Tuesday, July 21, 2009

British Museum: Journey into the Centre of History

The British Museum is an absolute marvel and a treasure, but it is also an incredibly overwhelming place to visit. There is, amazingly, no admission fee, so over six million people visit each year. One should probably prepare by reading books about the collections beforehand, and mapping out where one wants to visit in a certain amount of time. Even then, the massive crowds will probably thwart any set plans. Our group did not have any formal tour, so we were left to our own perusal of the place. I knew I could spend weeks in there and not see everything, so I tried to find my primary areas of interest and spend the most time there.

A little background: the British Museum's founding collection was formed by Sir Hans Sloane, a physician, who by his death in 1753 had collected almost 80,000 objects, which ended up in the hands of Parliament after the museum was established by a public lottery fund. The museum was placed in a mansion called Montagu House, and opened its doors to the public in 1759. The Museum has a lot of history, so I cannot possibly write the whole story here (I recommend purchasing The British Museum Souvenir Guide for £6, or reading a book such as this), but I will say that the Museum has had lots of problems with space throughout the years, and built a new building in 1850. The Museum's library actually became the British Library after it moved out to create space in 1973. The British Museum is currently funded by the Department of Culture, Media, and Sport, although it also has the support of private donations, Heritage Lottery, National Art Collections fund, and British Museum friends. Certain exhibitions do charge a fee (none of the permanent collection, though). It has never been a museum concerned with only British objects; thus, in the museum, one can see collections about: The Ancient Near East, the Islamic World, Africa, Egypt, China, South & South-East Asia, Japan, Korea, The Pacific and Australia, Mesoamerica, Central, & South America, North America, Prehistoric Europe, The Greek World, The Roman Empire, Roman Britain, Medieval Europe, Renaissance & Later Europe, and Modern Europe & America (from the Table of Contents in the British Museum Souvenir Guide).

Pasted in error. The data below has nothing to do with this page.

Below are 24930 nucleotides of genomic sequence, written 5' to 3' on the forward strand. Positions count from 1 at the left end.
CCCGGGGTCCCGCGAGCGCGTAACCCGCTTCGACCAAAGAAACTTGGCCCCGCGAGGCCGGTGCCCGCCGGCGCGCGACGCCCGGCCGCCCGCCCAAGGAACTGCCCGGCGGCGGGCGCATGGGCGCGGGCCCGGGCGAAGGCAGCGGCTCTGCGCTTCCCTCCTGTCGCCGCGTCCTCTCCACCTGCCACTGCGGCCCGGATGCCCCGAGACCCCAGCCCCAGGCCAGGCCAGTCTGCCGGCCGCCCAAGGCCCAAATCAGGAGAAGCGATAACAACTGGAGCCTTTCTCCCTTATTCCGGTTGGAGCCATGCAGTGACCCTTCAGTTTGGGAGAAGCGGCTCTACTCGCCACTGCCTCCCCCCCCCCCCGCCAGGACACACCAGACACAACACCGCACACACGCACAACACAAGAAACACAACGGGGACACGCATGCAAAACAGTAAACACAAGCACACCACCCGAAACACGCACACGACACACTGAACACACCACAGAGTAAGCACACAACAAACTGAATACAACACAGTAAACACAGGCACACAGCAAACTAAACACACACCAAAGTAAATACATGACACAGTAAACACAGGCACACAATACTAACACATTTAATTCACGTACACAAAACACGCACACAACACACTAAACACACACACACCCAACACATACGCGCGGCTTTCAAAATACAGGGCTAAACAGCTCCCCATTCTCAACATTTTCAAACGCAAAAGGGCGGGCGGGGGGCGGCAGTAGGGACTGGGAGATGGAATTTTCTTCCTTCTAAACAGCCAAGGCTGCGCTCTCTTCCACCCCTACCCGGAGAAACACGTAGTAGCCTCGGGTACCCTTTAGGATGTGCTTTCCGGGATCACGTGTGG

Yes. Overwhelming.

I was a little disappointed that a fee-charging exhibition was on in the Reading Room, an incredibly beautiful space that normally houses the Paul Hamlyn Library (which is currently in another space). Alas, one day I will come back and view it for myself.

As for the exhibits, I probably spent the most time in the Egyptian section. The ancients Egyptians had such a distinct style for everything they created, so I loved seeing their sculptures and day-to-day accessories. And then there were the mummy-related items. There were sarcophagi, mummified feet of children, and mummified cats!I made sure that I fought the crowds to find the Rosetta Stone, as I'm fascinated by linguistics and languages in general. I thought it was quite an amazing sight, even if I almost couldn't get near it.
Finally, I spent some time in the Ancient Greece section, which is always classic and wonderful, but I somehow wandered into the Parthenon sculpture exhibit, and I'm so glad I did. I remember studying the Parthenon in my Art 101 class, and even writing a short humorous play about it, so it was amazing to see the reliefs and picturesque scenes up close.
However, I had a question that many people must have had - why are the Parthenon ruins in the British Museum, and not in Athens? The British Museum had a pamphlet for just such questions, and mentioned that Greek Government has asked for the permanent removal of the sculptures to Athens (www.culture.gr). It offered several "explanations": that Lord Elgin, British ambassador to the Ottoman empire, gifted the sculptures to the British Museum in 1816; that the sculptures are in several different museums, not just the British Museum; that the Museum publishes results of its research extensively; that six million people a year see the sculptures here. The pamphlet is very interesting, and recounts the debate more eloquently than I.

This debate truly made me think about which artifacts might "transcend" culture, and at which location artifacts "should" be housed. Should artifacts (any artifacts in ANY museum) be housed in a place where they will be seen by the most people, or in their original home? Who gets to decide, and who gets to claim ownership of these artifacts? It is a truly fascinating, thought-provoking dilemma indeed. I only know that I am grateful that the British Museum is free for all, and that for now, they provide an incredibly culturally-enriching service for everyone.

For more information about the Parthenon debate, or any other aspect of the British Museum, visit the website: http://www.britishmuseum.org/

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